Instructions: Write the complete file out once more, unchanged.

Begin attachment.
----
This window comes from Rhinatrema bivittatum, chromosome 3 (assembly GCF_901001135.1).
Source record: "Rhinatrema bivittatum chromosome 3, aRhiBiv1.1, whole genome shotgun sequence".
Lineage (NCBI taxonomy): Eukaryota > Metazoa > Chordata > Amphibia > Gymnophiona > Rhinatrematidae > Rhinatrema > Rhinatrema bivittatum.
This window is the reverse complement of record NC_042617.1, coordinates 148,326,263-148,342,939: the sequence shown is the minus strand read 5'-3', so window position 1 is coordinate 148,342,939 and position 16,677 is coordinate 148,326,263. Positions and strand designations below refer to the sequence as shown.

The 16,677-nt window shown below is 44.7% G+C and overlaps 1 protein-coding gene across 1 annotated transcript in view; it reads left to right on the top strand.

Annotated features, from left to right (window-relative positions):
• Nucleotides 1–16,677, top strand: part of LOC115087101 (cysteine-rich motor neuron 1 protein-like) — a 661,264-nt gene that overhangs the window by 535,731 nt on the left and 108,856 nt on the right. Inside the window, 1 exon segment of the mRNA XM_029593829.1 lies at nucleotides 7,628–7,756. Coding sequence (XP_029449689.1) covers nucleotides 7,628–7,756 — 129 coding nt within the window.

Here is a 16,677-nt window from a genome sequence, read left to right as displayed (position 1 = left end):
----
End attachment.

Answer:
This window comes from Rhinatrema bivittatum, chromosome 3 (assembly GCF_901001135.1).
Source record: "Rhinatrema bivittatum chromosome 3, aRhiBiv1.1, whole genome shotgun sequence".
Lineage (NCBI taxonomy): Eukaryota > Metazoa > Chordata > Amphibia > Gymnophiona > Rhinatrematidae > Rhinatrema > Rhinatrema bivittatum.
This window is the reverse complement of record NC_042617.1, coordinates 148,326,263-148,342,939: the sequence shown is the minus strand read 5'-3', so window position 1 is coordinate 148,342,939 and position 16,677 is coordinate 148,326,263. Positions and strand designations below refer to the sequence as shown.

The 16,677-nt window shown below is 44.7% G+C and overlaps 1 protein-coding gene across 1 annotated transcript in view; it reads left to right on the top strand.

Annotated features, from left to right (window-relative positions):
• Nucleotides 1–16,677, top strand: part of LOC115087101 (cysteine-rich motor neuron 1 protein-like) — a 661,264-nt gene that overhangs the window by 535,731 nt on the left and 108,856 nt on the right. Inside the window, 1 exon segment of the mRNA XM_029593829.1 lies at nucleotides 7,628–7,756. Coding sequence (XP_029449689.1) covers nucleotides 7,628–7,756 — 129 coding nt within the window.

Here is a 16,677-nt window from a genome sequence, read left to right as displayed (position 1 = left end):